Another great appetizer that I have tried is the Mollejas Al Limon, which are beef sweetbread grilled with lime juice. I was super hesitant to try these at first because sweetbreads refers to the glands of an animal (nice way to sugar coat the name, right?), but after I got over the fattiness of the texture, I realized that they were pretty delicious. Just make sure that you use a lot of lemon juice to help cut the fat taste.

In addition to the churrasco, I have also had the Vacio, which is a 20 ounce Argentine style Flank Steak also served with chimichurri and your choice of two sides. The Vacio is much thicker and juicer than the churrasco (which is a thin skirt steak), so it all depends what you are in the mood for. I usually prefer the skirt steak.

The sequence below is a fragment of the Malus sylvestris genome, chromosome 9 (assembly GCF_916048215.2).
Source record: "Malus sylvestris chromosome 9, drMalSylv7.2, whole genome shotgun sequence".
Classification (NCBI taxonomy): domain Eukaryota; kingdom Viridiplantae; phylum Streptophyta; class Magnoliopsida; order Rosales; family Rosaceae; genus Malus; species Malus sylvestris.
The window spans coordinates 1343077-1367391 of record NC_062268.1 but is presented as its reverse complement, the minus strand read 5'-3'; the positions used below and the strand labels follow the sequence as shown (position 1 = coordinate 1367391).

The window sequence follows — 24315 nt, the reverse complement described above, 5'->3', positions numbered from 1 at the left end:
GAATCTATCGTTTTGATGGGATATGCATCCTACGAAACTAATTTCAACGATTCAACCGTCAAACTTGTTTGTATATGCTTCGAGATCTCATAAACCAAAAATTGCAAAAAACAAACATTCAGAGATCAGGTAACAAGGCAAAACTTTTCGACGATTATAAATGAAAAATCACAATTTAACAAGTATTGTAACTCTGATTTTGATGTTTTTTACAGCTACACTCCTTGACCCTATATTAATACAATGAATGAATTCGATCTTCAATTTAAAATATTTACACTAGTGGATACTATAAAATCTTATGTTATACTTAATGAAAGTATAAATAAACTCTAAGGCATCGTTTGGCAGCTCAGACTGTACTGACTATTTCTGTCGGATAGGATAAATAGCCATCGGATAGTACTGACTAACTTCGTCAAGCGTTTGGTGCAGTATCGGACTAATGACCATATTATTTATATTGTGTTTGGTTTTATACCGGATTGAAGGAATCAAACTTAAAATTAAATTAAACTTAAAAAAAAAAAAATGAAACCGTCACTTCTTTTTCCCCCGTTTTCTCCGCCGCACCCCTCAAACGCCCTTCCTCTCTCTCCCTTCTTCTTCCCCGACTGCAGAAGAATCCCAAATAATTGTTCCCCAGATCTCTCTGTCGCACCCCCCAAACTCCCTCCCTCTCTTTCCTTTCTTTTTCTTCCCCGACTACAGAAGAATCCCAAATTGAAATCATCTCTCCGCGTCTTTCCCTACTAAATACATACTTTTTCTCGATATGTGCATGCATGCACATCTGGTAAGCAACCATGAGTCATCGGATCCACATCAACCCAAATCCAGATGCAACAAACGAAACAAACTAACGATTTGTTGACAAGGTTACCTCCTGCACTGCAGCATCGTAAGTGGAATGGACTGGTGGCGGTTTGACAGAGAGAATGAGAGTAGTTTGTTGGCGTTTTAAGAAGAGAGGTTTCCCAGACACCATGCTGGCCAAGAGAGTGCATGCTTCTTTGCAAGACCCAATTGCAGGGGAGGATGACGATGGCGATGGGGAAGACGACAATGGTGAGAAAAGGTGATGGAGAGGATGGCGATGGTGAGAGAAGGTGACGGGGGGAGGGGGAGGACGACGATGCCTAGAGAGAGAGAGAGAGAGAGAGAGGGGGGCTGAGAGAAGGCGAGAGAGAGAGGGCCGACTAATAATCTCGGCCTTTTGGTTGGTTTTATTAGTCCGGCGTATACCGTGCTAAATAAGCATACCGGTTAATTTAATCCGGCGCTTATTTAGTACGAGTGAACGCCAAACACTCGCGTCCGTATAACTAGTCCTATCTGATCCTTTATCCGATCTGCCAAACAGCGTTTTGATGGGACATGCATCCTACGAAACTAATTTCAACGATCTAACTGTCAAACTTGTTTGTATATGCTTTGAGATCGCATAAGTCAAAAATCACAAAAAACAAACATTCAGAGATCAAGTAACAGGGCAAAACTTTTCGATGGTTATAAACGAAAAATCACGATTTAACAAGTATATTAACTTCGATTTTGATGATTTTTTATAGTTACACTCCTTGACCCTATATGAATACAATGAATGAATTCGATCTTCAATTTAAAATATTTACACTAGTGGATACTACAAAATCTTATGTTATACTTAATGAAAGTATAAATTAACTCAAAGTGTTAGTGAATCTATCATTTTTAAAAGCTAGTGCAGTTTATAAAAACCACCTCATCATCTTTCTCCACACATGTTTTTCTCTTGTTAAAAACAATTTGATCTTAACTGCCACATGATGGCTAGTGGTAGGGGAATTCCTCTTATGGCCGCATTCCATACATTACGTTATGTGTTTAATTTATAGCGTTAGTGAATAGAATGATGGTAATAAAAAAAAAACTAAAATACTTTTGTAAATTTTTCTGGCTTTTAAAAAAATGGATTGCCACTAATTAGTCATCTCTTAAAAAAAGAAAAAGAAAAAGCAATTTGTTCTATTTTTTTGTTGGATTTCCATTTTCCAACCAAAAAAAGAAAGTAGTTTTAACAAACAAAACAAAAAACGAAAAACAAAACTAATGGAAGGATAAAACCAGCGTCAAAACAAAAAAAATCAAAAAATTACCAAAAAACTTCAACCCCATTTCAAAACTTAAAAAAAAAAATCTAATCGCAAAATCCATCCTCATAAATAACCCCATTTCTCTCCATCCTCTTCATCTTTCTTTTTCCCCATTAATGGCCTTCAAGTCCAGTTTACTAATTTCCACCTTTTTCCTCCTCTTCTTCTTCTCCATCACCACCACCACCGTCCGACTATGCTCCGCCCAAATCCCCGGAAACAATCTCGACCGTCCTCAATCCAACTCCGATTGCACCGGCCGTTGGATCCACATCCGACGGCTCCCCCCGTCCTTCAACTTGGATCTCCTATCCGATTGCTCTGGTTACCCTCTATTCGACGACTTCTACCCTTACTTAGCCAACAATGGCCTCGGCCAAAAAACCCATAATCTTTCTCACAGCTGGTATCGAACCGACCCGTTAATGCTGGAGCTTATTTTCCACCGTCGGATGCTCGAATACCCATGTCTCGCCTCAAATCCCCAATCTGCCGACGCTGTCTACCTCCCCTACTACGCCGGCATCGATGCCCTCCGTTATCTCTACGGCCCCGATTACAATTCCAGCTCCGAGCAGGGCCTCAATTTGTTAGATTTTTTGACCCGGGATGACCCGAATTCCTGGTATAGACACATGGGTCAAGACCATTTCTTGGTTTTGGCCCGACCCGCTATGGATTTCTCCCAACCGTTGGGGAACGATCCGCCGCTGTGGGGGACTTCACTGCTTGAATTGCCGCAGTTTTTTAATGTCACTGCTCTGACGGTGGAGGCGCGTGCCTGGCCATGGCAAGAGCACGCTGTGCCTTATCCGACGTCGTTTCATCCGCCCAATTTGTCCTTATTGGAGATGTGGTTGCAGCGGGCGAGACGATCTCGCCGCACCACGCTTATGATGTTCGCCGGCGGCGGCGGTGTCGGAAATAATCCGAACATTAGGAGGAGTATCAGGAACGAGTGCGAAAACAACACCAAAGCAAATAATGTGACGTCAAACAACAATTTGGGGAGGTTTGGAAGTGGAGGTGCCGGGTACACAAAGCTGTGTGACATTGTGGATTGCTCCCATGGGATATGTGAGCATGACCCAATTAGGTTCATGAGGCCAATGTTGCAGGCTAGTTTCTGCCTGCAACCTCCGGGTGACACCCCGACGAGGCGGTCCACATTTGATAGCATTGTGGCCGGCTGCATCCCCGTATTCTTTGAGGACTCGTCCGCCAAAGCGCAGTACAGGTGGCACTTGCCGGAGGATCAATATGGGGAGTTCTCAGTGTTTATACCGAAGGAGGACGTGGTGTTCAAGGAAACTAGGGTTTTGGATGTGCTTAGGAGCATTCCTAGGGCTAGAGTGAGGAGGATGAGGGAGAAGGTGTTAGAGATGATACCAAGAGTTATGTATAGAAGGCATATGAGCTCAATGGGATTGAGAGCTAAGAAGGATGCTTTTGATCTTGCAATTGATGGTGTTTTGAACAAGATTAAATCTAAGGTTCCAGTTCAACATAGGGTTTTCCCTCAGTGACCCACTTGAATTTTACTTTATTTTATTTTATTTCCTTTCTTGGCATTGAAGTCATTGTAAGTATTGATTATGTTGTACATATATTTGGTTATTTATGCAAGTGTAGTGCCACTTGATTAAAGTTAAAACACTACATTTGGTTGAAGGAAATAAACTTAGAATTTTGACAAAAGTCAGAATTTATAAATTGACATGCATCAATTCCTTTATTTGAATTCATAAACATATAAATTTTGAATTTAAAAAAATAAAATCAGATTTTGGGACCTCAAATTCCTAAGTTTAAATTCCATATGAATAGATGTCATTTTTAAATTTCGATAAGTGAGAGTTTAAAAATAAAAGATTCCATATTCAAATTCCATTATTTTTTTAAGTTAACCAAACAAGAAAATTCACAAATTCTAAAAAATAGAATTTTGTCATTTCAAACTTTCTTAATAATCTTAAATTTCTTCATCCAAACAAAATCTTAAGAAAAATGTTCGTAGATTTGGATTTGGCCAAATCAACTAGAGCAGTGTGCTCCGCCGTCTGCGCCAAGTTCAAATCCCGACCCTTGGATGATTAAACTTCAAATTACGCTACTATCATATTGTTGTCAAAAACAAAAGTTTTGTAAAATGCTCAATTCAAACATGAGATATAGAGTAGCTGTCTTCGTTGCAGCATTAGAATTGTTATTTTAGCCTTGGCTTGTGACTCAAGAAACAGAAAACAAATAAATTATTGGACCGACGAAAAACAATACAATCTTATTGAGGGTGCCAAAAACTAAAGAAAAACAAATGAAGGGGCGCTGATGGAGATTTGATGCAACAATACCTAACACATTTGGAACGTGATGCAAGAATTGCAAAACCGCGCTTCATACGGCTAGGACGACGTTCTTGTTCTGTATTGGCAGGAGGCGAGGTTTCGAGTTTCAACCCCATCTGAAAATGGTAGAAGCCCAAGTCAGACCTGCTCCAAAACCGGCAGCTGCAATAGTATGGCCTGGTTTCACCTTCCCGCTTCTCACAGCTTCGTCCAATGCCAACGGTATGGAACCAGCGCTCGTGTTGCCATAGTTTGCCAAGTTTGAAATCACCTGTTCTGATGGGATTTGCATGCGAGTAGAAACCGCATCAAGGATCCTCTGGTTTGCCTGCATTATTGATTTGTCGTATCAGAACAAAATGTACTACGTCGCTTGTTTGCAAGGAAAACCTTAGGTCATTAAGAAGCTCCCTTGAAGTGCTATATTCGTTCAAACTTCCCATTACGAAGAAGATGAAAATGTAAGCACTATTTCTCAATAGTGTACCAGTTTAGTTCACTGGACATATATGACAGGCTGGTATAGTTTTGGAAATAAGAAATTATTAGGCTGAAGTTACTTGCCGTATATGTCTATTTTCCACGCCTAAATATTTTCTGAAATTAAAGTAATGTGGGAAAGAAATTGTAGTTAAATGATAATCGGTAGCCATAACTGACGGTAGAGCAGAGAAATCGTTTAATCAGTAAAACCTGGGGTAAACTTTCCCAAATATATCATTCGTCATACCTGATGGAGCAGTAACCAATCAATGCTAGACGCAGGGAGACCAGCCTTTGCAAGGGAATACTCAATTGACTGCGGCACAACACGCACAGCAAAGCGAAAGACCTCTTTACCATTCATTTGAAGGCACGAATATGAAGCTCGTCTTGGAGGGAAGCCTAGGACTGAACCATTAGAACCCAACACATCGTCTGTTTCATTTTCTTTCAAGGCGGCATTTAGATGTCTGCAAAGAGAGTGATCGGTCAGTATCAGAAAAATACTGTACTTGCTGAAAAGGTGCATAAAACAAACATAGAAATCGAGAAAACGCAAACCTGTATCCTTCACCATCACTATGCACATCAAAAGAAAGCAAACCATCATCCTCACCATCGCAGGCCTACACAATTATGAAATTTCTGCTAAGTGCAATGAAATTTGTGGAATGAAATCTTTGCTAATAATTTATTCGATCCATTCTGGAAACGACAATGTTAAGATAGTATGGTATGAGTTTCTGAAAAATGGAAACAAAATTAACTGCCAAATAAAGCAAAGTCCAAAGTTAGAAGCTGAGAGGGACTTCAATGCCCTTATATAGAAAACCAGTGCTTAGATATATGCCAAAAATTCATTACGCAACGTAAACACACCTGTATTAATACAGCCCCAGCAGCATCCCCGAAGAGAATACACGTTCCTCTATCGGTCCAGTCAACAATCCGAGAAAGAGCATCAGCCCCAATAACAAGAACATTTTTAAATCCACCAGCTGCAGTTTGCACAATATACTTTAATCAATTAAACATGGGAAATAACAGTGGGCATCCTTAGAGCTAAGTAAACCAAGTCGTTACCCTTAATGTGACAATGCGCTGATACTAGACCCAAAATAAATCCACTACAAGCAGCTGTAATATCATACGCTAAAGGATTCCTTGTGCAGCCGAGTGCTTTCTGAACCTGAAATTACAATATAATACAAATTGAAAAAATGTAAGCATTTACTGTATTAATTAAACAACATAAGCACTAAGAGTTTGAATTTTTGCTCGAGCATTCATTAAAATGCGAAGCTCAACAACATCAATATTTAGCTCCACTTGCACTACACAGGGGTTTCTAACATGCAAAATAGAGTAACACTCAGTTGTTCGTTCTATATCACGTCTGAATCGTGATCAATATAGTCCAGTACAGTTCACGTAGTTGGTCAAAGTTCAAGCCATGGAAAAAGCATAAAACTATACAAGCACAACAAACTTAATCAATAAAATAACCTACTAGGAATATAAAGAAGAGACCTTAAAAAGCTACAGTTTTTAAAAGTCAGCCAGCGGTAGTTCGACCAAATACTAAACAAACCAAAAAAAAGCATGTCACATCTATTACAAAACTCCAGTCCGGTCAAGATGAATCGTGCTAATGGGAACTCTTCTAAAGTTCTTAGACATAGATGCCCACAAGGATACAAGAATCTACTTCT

20-oz Vacio Steak and Chimichurri Served with Baked Sweet Potato, White Rice, and Black Beans

If you really cannot decide though, and you want to try a little bit of everything (or if you’re just obscenely hungry…have no shame), then order the Parrillada Argentina, which is a sizzling hot plate packed with Chorizos (sausages), Vacio, Mollejas al Limon, Morillas (blood sausages), and Churrasco. It also comes with your choice of four sides, and is certainly intended for two people to share. Check out my before and after photos….

La Parillada de Argentina when if was brought to the table…..

La Parillada Argentina when my friend and I were finished with it!

And, if you don’t want to do a full steak, I suggest the Ropa Vieja, which is a Cuban classic with shredded beef stewed in tomato sauce, served over rice with black beans and maduros (sweet plantains). Mix it all together, put a dash of Tabasco on it, and call it a day.

Ropa Vieja Served with White Rice, Black Beans, and Maduros

Love, love, love Barrio Latino. Great food, great prices, great service, and you will leave full. It is often a one meal kind of day for me when I go because I tend to over eat.

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Cafeina ****

Hot Passion Cocktail, made with rum, cointreau, fresh passion fruit puree, fresh citrus, and then jalapeno.